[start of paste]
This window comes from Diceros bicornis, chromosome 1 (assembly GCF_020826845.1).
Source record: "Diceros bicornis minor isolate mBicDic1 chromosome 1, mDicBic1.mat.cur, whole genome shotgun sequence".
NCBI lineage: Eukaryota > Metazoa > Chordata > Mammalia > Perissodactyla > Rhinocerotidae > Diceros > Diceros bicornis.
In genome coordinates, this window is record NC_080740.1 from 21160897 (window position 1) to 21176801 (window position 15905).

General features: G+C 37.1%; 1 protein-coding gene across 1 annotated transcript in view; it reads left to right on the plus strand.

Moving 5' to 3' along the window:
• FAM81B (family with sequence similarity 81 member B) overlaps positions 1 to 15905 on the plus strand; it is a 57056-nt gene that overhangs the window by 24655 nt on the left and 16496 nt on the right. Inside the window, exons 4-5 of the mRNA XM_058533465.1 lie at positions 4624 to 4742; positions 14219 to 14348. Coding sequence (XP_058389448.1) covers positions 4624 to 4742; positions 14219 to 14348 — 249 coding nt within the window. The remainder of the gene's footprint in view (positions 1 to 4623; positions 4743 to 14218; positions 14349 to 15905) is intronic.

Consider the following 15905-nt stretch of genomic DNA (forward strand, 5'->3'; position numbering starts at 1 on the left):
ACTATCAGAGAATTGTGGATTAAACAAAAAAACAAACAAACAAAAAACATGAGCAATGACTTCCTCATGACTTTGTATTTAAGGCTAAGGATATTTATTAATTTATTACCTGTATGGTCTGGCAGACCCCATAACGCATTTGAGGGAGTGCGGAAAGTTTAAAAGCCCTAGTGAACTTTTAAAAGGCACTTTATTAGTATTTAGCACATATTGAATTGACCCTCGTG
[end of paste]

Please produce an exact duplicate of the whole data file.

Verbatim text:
This window comes from Diceros bicornis, chromosome 1 (assembly GCF_020826845.1).
Source record: "Diceros bicornis minor isolate mBicDic1 chromosome 1, mDicBic1.mat.cur, whole genome shotgun sequence".
NCBI lineage: Eukaryota > Metazoa > Chordata > Mammalia > Perissodactyla > Rhinocerotidae > Diceros > Diceros bicornis.
In genome coordinates, this window is record NC_080740.1 from 21160897 (window position 1) to 21176801 (window position 15905).

General features: G+C 37.1%; 1 protein-coding gene across 1 annotated transcript in view; it reads left to right on the plus strand.

Moving 5' to 3' along the window:
• FAM81B (family with sequence similarity 81 member B) overlaps positions 1 to 15905 on the plus strand; it is a 57056-nt gene that overhangs the window by 24655 nt on the left and 16496 nt on the right. Inside the window, exons 4-5 of the mRNA XM_058533465.1 lie at positions 4624 to 4742; positions 14219 to 14348. Coding sequence (XP_058389448.1) covers positions 4624 to 4742; positions 14219 to 14348 — 249 coding nt within the window. The remainder of the gene's footprint in view (positions 1 to 4623; positions 4743 to 14218; positions 14349 to 15905) is intronic.

Consider the following 15905-nt stretch of genomic DNA (forward strand, 5'->3'; position numbering starts at 1 on the left):
ACTATCAGAGAATTGTGGATTAAACAAAAAAACAAACAAACAAAAAACATGAGCAATGACTTCCTCATGACTTTGTATTTAAGGCTAAGGATATTTATTAATTTATTACCTGTATGGTCTGGCAGACCCCATAACGCATTTGAGGGAGTGCGGAAAGTTTAAAAGCCCTAGTGAACTTTTAAAAGGCACTTTATTAGTATTTAGCACATATTGAATTGACCCTCGTG